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First interns to lead UWO’s Digital Marketing Clinic eyeing commencement

First interns to lead UWO’s Digital Marketing Clinic eyeing commencement
Written by publishing team

To say that they hold University of Wisconsin Oshkosh diplomas is a massive understatement.

Four student interns have spent the past 10 months with the University of Washington Oshkosh’s Digital Marketing Clinic (DMC), an institution that has endured out of necessity during the pandemic — to save dozens of small businesses desperately in need of digital marketing expertise.

Justin Schmitz, a senior official at De Pere . said:And Graduated with a degree in Marketing.

“Teaching them how and why it has had a huge impact on our clients in order to help them grow their business. Besides, we build quite a few corporate websites. It is amazing how many companies do not have their own websites or even social media” .

Justin Schmitz, left, and Shayana Kelly, right, provide a completed website for the owner of Suite21 Salon in Oshkosh.

Students have found that many small business owners struggle with digital marketing: knowing how to schedule content and post it on social media, understanding keyword research or planning new websites.

With CARES Act funds earmarked to help businesses experiencing the effects of the COVID-19 pandemic, the innovative program connects talented digital marketing interns to UWO students and small business owners. CARES funding is provided through the Wisconsin Small Business Development Center (SBDC). The Digital Marketing Clinic works in partnership with SBDC-UW Oshkosh.

“Small business owners usually need a lot of help with digital marketing,” said Janesville’s Yasmilet Esquivel, another intern student who graduated with a degree in marketing with a focus on digital marketing.

She said her clients’ projects cite social media scheduling and execution as one of the biggest challenges they face.

“They struggle to take the time to plan social media posts or the type of content to be posted on certain platforms,” Esquivel said.

Schmitz said students provide a lot of education. Even though it’s been about 10 to 15 years on social media, they’ve discovered that many companies don’t know how to operate when it comes to marketing, or even the impact it makes.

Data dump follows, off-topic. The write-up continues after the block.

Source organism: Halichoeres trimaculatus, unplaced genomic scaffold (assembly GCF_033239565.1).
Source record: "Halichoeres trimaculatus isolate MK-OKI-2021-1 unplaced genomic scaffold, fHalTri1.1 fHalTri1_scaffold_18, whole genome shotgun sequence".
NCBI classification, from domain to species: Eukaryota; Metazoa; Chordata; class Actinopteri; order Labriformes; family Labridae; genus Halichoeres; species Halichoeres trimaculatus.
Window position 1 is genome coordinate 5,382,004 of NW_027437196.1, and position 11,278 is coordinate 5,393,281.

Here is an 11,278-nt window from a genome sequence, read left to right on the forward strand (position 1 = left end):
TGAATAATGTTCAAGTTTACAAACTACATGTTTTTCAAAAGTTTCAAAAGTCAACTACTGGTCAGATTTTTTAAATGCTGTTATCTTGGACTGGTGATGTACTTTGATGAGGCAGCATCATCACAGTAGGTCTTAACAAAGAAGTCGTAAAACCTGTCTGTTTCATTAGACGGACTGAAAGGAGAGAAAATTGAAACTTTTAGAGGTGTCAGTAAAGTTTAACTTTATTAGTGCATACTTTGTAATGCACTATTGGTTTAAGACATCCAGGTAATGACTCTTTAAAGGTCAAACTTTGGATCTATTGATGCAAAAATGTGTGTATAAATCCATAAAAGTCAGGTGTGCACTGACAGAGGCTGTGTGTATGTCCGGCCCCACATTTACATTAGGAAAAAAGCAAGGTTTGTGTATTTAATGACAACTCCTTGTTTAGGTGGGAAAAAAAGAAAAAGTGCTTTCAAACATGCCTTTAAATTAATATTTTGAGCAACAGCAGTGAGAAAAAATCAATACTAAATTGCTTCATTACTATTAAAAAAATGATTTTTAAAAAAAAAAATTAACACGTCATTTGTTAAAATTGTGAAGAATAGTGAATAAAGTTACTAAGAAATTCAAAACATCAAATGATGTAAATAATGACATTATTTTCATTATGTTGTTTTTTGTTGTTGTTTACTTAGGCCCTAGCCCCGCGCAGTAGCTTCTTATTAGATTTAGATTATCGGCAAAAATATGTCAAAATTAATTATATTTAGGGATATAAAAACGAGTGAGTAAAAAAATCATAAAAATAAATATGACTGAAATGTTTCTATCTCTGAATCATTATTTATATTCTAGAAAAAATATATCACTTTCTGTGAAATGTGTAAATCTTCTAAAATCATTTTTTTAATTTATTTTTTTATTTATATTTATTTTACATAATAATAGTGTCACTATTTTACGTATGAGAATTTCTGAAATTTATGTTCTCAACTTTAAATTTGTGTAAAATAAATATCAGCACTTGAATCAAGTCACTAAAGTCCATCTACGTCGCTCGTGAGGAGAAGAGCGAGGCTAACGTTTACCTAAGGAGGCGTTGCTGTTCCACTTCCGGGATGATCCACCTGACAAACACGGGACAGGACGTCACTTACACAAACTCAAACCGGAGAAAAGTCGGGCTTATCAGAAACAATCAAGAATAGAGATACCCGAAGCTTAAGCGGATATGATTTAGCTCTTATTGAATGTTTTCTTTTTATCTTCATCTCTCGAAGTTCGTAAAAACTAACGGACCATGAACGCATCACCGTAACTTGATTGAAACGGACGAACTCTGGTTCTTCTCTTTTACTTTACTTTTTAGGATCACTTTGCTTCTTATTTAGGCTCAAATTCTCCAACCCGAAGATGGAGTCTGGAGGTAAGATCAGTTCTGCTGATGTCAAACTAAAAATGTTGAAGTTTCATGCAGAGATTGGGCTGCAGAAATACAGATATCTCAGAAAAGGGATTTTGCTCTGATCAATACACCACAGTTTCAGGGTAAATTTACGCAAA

Online podcast director Dan Marcus meets with Chiana Kelly, right, for her social media audit.

Schmitz said working on real projects that make a difference has had a huge impact on his future. He has worked with companies in many industries, met inspiring entrepreneurs and “immersed himself in many different angles of marketing,” with no two days alike. He said the work prepared him for the world of work in ways that go beyond just marketing.

On top of implementing a variety of marketing skills, students develop speaking skills and professional etiquette while conducting meetings with business owners.

“Our interns provide owners with an improved degree of confidence,” said Kathy Fredrickson, Clinical Director of Digital Marketing and a member of the Marketing Faculty at UWO.

DMC in numbers

Since its inception 10 months ago, DMC’s trainee teams have achieved 1,758 advisory hours, served 123 clients and supported 894 jobs, according to Fredrickson. They have also delivered four social media marketing webinars to over 200 registered attendees.

Dan Brosman, director of the UWO Small Business Development Center, said the DMC launched in February using CARES Act funds to hire a managing director and four student interns.

The response was fast. Within 72 hours, more than 30 requests for a free consultation were submitted; By May, 75 applications had been received, indicating strong demand for the program.